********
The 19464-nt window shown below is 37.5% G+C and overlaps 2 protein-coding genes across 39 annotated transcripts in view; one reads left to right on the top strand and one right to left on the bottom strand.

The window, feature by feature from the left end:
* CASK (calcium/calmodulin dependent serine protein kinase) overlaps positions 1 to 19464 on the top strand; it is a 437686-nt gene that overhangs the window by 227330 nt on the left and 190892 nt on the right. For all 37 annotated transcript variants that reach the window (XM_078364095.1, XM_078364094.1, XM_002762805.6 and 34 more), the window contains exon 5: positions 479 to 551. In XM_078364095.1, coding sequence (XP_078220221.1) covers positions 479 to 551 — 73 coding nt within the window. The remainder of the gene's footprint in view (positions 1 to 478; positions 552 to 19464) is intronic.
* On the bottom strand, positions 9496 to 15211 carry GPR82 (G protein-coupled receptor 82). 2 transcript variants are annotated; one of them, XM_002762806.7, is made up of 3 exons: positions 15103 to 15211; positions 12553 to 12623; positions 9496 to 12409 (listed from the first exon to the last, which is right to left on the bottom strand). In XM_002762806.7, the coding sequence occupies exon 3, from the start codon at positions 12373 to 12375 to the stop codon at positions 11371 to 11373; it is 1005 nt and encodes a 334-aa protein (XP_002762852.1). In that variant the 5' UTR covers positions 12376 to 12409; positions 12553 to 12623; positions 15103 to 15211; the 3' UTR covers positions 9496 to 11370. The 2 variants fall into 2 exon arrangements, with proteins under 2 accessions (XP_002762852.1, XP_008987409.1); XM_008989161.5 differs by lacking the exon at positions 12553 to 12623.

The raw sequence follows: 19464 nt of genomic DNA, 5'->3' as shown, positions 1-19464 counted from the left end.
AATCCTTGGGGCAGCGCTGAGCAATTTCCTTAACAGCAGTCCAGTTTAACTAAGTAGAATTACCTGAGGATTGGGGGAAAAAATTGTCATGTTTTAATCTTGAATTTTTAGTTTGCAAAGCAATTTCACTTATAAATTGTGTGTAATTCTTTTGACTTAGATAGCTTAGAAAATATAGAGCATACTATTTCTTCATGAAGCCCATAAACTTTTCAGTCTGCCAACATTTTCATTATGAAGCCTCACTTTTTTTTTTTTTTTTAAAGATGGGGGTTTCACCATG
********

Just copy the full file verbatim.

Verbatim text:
The 19464-nt window shown below is 37.5% G+C and overlaps 2 protein-coding genes across 39 annotated transcripts in view; one reads left to right on the top strand and one right to left on the bottom strand.

The window, feature by feature from the left end:
* CASK (calcium/calmodulin dependent serine protein kinase) overlaps positions 1 to 19464 on the top strand; it is a 437686-nt gene that overhangs the window by 227330 nt on the left and 190892 nt on the right. For all 37 annotated transcript variants that reach the window (XM_078364095.1, XM_078364094.1, XM_002762805.6 and 34 more), the window contains exon 5: positions 479 to 551. In XM_078364095.1, coding sequence (XP_078220221.1) covers positions 479 to 551 — 73 coding nt within the window. The remainder of the gene's footprint in view (positions 1 to 478; positions 552 to 19464) is intronic.
* On the bottom strand, positions 9496 to 15211 carry GPR82 (G protein-coupled receptor 82). 2 transcript variants are annotated; one of them, XM_002762806.7, is made up of 3 exons: positions 15103 to 15211; positions 12553 to 12623; positions 9496 to 12409 (listed from the first exon to the last, which is right to left on the bottom strand). In XM_002762806.7, the coding sequence occupies exon 3, from the start codon at positions 12373 to 12375 to the stop codon at positions 11371 to 11373; it is 1005 nt and encodes a 334-aa protein (XP_002762852.1). In that variant the 5' UTR covers positions 12376 to 12409; positions 12553 to 12623; positions 15103 to 15211; the 3' UTR covers positions 9496 to 11370. The 2 variants fall into 2 exon arrangements, with proteins under 2 accessions (XP_002762852.1, XP_008987409.1); XM_008989161.5 differs by lacking the exon at positions 12553 to 12623.

The raw sequence follows: 19464 nt of genomic DNA, 5'->3' as shown, positions 1-19464 counted from the left end.
AATCCTTGGGGCAGCGCTGAGCAATTTCCTTAACAGCAGTCCAGTTTAACTAAGTAGAATTACCTGAGGATTGGGGGAAAAAATTGTCATGTTTTAATCTTGAATTTTTAGTTTGCAAAGCAATTTCACTTATAAATTGTGTGTAATTCTTTTGACTTAGATAGCTTAGAAAATATAGAGCATACTATTTCTTCATGAAGCCCATAAACTTTTCAGTCTGCCAACATTTTCATTATGAAGCCTCACTTTTTTTTTTTTTTTTAAAGATGGGGGTTTCACCATG